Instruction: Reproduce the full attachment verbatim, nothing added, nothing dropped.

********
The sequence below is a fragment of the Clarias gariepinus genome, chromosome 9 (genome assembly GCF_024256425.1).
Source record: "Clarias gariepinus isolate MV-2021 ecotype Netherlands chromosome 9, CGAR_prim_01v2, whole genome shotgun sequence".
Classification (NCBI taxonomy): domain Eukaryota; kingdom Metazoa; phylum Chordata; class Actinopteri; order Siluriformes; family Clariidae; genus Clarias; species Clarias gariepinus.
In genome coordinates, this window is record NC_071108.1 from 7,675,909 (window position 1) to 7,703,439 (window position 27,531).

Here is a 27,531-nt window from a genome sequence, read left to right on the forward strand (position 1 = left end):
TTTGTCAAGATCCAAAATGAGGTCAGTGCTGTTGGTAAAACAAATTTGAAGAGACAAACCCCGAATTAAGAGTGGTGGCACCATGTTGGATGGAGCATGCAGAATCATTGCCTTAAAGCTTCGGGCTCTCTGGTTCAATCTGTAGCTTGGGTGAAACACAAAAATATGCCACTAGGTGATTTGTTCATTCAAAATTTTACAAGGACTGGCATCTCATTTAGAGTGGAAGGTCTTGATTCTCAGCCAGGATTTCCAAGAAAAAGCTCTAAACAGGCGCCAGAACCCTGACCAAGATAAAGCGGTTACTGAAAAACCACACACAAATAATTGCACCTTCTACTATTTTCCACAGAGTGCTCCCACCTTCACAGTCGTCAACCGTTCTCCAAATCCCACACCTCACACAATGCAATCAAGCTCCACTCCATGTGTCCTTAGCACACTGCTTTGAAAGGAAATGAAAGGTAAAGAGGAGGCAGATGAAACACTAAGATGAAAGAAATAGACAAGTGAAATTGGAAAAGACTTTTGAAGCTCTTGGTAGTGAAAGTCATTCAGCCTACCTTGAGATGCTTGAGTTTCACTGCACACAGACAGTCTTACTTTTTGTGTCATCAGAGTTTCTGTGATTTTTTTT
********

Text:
The sequence below is a fragment of the Clarias gariepinus genome, chromosome 9 (genome assembly GCF_024256425.1).
Source record: "Clarias gariepinus isolate MV-2021 ecotype Netherlands chromosome 9, CGAR_prim_01v2, whole genome shotgun sequence".
Classification (NCBI taxonomy): domain Eukaryota; kingdom Metazoa; phylum Chordata; class Actinopteri; order Siluriformes; family Clariidae; genus Clarias; species Clarias gariepinus.
In genome coordinates, this window is record NC_071108.1 from 7,675,909 (window position 1) to 7,703,439 (window position 27,531).

Here is a 27,531-nt window from a genome sequence, read left to right on the forward strand (position 1 = left end):
TTTGTCAAGATCCAAAATGAGGTCAGTGCTGTTGGTAAAACAAATTTGAAGAGACAAACCCCGAATTAAGAGTGGTGGCACCATGTTGGATGGAGCATGCAGAATCATTGCCTTAAAGCTTCGGGCTCTCTGGTTCAATCTGTAGCTTGGGTGAAACACAAAAATATGCCACTAGGTGATTTGTTCATTCAAAATTTTACAAGGACTGGCATCTCATTTAGAGTGGAAGGTCTTGATTCTCAGCCAGGATTTCCAAGAAAAAGCTCTAAACAGGCGCCAGAACCCTGACCAAGATAAAGCGGTTACTGAAAAACCACACACAAATAATTGCACCTTCTACTATTTTCCACAGAGTGCTCCCACCTTCACAGTCGTCAACCGTTCTCCAAATCCCACACCTCACACAATGCAATCAAGCTCCACTCCATGTGTCCTTAGCACACTGCTTTGAAAGGAAATGAAAGGTAAAGAGGAGGCAGATGAAACACTAAGATGAAAGAAATAGACAAGTGAAATTGGAAAAGACTTTTGAAGCTCTTGGTAGTGAAAGTCATTCAGCCTACCTTGAGATGCTTGAGTTTCACTGCACACAGACAGTCTTACTTTTTGTGTCATCAGAGTTTCTGTGATTTTTTTT